|US5005108||10 Feb 1989||2 Apr 1991||Lumitex, Inc.||Thin panel illuminator|
|US5019808||14 Nov 1988||28 May 1991||Litton Systems Canada Limited||Full color liquid crystal display|
|US5029045||4 Aug 1989||2 Jul 1991||Mitsubishi Denki Kabushiki Kaisha||Surface lighting apparatus|
|US5037172||11 Dec 1990||6 Aug 1991||Teledyne Industry, Inc.||Fiber optic device with a reflective notch coupler|
|US5039207||17 Jul 1989||13 Aug 1991||Thorn Emi Plc||Liquid crystal display device with prismatic light transmitting member|
|US5040098||11 Apr 1990||13 Aug 1991||Fujitsu Limited||Backlight for an electronic display|
|US5040878||26 Jan 1990||20 Aug 1991||Dimension Technologies, Inc.||Illumination for transmissive displays|
|US5044734||7 Dec 1989||3 Sep 1991||Krone Aktiengesellschaft||Electro-optical flat-design display device, in particular LCD area|
|US5046805||16 Jul 1990||10 Sep 1991||Simon Jerome H||Tapered optical waveguides for uniform energy (light) distribution including energy bridging|
|US5046829||1 May 1989||10 Sep 1991||Motorola, Inc.||Liquid crystal display backlighting apparatus having combined optical diffuser and shock dampening properties|
|US5050946||27 Sep 1990||24 Sep 1991||Compaq Computer Corporation||Faceted light pipe|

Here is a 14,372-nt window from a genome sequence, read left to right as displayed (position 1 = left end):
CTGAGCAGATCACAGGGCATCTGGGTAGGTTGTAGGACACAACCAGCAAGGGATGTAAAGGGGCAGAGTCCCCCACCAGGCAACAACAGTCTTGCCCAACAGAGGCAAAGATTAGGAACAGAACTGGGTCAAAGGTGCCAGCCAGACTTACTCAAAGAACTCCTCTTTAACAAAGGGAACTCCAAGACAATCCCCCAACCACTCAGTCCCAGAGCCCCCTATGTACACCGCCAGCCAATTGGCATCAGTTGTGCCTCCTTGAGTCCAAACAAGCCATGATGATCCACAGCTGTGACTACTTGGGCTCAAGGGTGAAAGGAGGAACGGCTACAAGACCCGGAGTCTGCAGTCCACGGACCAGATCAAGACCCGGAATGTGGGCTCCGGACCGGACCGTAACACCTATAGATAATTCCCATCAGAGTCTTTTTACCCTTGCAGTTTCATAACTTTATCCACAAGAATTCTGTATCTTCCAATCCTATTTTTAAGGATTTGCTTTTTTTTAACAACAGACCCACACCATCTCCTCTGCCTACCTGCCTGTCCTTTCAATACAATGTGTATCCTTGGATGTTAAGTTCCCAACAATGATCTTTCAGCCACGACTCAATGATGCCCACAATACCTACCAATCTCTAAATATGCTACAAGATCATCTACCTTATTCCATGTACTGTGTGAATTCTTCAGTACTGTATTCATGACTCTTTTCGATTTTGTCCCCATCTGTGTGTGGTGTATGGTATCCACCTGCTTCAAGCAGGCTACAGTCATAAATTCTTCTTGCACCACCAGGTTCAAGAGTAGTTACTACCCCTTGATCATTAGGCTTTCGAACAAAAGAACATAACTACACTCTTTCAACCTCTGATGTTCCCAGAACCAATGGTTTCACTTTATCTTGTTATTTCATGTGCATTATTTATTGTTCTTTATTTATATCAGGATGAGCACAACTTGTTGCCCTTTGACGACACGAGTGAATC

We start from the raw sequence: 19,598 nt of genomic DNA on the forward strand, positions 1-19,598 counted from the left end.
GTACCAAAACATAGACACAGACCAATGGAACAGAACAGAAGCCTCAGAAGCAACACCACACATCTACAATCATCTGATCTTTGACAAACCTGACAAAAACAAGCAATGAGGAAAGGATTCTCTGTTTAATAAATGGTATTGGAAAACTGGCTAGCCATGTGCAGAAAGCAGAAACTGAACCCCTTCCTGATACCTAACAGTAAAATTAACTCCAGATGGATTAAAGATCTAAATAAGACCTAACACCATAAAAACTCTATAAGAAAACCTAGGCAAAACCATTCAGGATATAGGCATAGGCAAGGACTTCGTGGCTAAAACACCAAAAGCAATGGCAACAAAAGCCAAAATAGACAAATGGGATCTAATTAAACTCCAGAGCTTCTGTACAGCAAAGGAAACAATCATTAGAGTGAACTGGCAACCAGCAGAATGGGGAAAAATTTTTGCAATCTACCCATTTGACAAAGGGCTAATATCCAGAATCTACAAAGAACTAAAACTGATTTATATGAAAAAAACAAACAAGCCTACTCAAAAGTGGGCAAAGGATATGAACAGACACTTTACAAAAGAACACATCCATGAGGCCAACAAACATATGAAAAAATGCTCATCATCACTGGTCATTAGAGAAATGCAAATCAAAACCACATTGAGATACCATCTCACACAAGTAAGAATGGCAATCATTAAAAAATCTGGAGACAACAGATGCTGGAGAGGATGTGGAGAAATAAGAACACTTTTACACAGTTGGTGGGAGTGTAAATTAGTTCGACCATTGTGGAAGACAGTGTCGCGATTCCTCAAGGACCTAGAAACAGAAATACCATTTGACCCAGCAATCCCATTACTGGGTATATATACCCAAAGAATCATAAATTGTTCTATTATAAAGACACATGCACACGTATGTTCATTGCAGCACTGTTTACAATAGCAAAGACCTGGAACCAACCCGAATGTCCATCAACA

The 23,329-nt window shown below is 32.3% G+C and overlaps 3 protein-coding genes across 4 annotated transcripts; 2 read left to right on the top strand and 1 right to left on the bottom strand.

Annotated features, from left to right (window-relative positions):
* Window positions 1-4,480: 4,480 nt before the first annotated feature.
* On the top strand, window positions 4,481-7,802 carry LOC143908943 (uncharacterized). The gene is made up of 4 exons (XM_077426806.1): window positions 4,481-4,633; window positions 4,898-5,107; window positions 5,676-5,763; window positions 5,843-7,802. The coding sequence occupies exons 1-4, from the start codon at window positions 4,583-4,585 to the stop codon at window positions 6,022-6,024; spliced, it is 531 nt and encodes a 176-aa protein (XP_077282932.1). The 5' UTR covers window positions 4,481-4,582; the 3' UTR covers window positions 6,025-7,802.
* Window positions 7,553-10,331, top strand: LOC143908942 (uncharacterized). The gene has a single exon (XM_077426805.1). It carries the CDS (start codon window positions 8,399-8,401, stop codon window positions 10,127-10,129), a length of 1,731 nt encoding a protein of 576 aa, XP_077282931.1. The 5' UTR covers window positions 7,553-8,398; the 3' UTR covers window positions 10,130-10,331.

|US5051551||12 Oct 1990||24 Sep 1991||Axiom Analytical, Inc.||Immersion probe for infrared internal reflectance spectroscopy|
|US5053765||6 Jan 1989||1 Oct 1991||Seiko Epson Corporation||Light guide type display apparatus|
|US5078476||21 Jun 1990||7 Jan 1992||Goldstar Co. Ltd.||Automatic backlight on/off control apparatus for liquid crystal display television|
|US6993242 *||14 Aug 2003||31 Jan 2006||3M Innovative Properties Company||Luminaire device|
|1||"A Non-Imaging CCFT Courier for LCD Backlighting," F. Lin, SID 94 Applications Digest, 1994, pp. 14-15.|
|2||"Backlighting for Liquid Crystal Display," IBM Technical Disclosure Bulletin, vol. 29, No. 11, Apr. 1987, pp. 4848-4839.|
|3||"Collimated Fluorescent Backlight," Biles, Society for Photonic Instr. Displays, vol. 1911, Feb. 1993, pp. 169-174.|
|4||"Dielectric Totally Internally Reflecting Concentrators," Xiaohui, Ning, Roland Winston and Joseph O'Gallagher, Applied Optics, vol. 26, Jan. 15, 1987, pp. 300-305.|
|5||"Directional Difuser Lens Array for Backlit LCDs," R.I. McCartney and D. Syroid, Japan Display, 1992, pp. 259-262.|
|6||"Flat Collimator: A Backlighting Assembly Utilizing Microprisms for High Energy Efficiency," Tai et al., SID 94 Applications Digest, Jun. 14, 1994, pp. 10-13.|
|7||"Flat Panel Backlighting Reflecting Device," R.L. Garwin and R.T. Hodgson, IBM Technical Disclosure Bulletin, vol. 31, No. 2, Jul. 1988, pp. 190-191.|
|8||"Flat-Panel Fluorescent Lamp Backlights with Reduced Illumination Angle: Backlighting Optics at the Thermo-Dynamic Limit," Jacobson et al, Society for Information Display International Symposium Digest, May 1992.|